Present address: Linda E. Green, Georgia Institute of Technology, School of Biology, 310 Ferst Drive, Atlanta, GA 30332-0230, U.S.A.
Salamander occupancy in headwater stream networks
Article first published online: 12 MAR 2009
Published 2009. This article is a US Government work and is in the public domain in the U.S.A.
Volume 54, Issue 6, pages 1370–1378, June 2009
How to Cite
GRANT, E. H. C., GREEN, L. E. and LOWE, W. H. (2009), Salamander occupancy in headwater stream networks. Freshwater Biology, 54: 1370–1378. doi: 10.1111/j.1365-2427.2009.02166.x
- Issue published online: 8 MAY 2009
- Article first published online: 12 MAR 2009
- (Manuscript accepted 22 December 2008)
- dendritic ecological network;
- headwater stream;
- protected areas;
- stream salamander
1. Stream ecosystems exhibit a highly consistent dendritic geometry in which linear habitat units intersect to create a hierarchical network of connected branches.
2. Ecological and life history traits of species living in streams, such as the potential for overland movement, may interact with this architecture to shape patterns of occupancy and response to disturbance. Specifically, large-scale habitat alteration that fragments stream networks and reduces connectivity may reduce the probability a stream is occupied by sensitive species, such as stream salamanders.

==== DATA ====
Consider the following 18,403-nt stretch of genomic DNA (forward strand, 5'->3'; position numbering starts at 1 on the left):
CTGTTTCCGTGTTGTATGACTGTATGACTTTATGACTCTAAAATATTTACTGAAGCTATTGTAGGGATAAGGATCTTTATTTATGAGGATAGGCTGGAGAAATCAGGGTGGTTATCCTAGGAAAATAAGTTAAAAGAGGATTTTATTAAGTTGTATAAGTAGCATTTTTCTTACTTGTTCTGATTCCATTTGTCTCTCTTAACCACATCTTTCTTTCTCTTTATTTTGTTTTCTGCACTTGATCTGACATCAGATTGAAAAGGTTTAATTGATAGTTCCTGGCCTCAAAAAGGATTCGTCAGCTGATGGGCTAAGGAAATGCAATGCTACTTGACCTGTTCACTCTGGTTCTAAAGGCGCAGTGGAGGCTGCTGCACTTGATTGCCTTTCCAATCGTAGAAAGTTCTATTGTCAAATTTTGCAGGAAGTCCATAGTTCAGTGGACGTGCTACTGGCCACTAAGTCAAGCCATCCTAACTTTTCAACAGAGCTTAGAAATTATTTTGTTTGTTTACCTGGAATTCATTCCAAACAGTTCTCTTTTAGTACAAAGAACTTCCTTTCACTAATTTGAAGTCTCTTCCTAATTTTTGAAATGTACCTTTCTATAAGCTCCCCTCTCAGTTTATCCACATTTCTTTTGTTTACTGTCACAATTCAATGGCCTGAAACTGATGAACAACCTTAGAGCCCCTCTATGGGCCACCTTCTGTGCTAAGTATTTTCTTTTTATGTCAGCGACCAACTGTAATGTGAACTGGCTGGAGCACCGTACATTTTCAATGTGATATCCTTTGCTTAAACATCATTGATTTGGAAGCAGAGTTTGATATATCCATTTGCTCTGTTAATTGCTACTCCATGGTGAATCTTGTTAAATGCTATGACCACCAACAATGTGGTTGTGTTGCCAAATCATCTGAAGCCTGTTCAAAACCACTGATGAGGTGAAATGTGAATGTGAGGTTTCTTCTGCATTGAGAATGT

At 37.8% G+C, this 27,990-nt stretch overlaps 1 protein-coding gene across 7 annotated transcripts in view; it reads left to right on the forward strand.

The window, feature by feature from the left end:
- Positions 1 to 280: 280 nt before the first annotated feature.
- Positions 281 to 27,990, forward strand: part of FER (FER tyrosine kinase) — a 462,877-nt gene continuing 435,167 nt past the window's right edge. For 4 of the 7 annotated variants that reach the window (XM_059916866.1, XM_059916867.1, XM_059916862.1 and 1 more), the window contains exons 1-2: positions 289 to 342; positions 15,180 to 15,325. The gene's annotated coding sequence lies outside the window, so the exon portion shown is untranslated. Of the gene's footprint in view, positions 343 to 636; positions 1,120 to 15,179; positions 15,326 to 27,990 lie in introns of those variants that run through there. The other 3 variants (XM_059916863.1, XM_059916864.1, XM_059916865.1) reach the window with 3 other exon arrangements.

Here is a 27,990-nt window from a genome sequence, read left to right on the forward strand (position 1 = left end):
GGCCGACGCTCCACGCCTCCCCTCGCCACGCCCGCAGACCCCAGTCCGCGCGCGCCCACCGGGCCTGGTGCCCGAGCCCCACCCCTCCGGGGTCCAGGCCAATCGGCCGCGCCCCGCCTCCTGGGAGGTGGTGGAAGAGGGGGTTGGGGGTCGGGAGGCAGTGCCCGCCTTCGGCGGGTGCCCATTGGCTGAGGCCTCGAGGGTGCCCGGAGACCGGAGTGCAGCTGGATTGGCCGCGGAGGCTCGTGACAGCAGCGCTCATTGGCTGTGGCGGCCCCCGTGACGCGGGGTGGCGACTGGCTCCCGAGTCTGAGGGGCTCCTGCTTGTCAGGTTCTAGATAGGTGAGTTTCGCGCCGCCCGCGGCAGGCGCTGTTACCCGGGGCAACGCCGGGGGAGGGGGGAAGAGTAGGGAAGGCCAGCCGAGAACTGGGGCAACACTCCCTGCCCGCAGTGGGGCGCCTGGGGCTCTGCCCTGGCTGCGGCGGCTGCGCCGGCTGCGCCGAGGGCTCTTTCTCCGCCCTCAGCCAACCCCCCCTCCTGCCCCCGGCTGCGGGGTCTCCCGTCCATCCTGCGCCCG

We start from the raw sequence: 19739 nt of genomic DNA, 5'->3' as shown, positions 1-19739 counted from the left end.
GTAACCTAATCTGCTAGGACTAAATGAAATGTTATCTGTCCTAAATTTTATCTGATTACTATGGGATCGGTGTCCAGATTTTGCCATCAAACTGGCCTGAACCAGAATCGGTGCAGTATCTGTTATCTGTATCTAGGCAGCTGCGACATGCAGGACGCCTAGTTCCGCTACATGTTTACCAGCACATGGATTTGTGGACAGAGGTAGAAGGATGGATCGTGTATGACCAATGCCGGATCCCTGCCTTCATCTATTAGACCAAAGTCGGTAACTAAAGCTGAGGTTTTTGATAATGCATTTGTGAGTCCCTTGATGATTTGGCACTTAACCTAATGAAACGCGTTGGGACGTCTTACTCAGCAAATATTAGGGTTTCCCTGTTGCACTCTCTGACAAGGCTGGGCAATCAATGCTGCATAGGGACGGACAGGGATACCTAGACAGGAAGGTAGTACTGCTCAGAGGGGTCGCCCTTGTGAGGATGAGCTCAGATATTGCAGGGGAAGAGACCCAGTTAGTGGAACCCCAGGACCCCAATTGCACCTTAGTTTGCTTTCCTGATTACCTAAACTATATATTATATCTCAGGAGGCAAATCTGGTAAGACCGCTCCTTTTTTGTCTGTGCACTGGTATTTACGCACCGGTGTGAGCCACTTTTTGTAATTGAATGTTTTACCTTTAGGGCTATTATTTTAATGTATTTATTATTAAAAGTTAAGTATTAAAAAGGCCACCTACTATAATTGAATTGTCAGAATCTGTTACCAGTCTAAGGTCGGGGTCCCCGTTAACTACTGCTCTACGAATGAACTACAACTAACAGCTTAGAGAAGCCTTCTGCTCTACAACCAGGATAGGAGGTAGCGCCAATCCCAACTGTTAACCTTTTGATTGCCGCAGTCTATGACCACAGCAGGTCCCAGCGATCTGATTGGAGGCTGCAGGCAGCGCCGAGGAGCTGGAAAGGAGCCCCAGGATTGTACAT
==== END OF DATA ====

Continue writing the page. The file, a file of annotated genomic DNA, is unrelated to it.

3. We collected habitat occupancy data on four species of stream salamanders in first-order (i.e. headwater) streams in undeveloped and urbanised regions of the eastern U.S.A. We then used an information–theoretic approach to test alternative models of salamander occupancy based on a priori predictions of the effects of network configuration, region and salamander life history.
4. Across all four species, we found that streams connected to other first-order streams had higher occupancy than those flowing directly into larger streams and rivers. For three of the four species, occupancy was lower in the urbanised region than in the undeveloped region.
5. These results demonstrate that the spatial configuration of stream networks within protected areas affects the occurrences of stream salamander species. We strongly encourage preservation of network connections between first-order streams in conservation planning and management decisions that may affect stream species.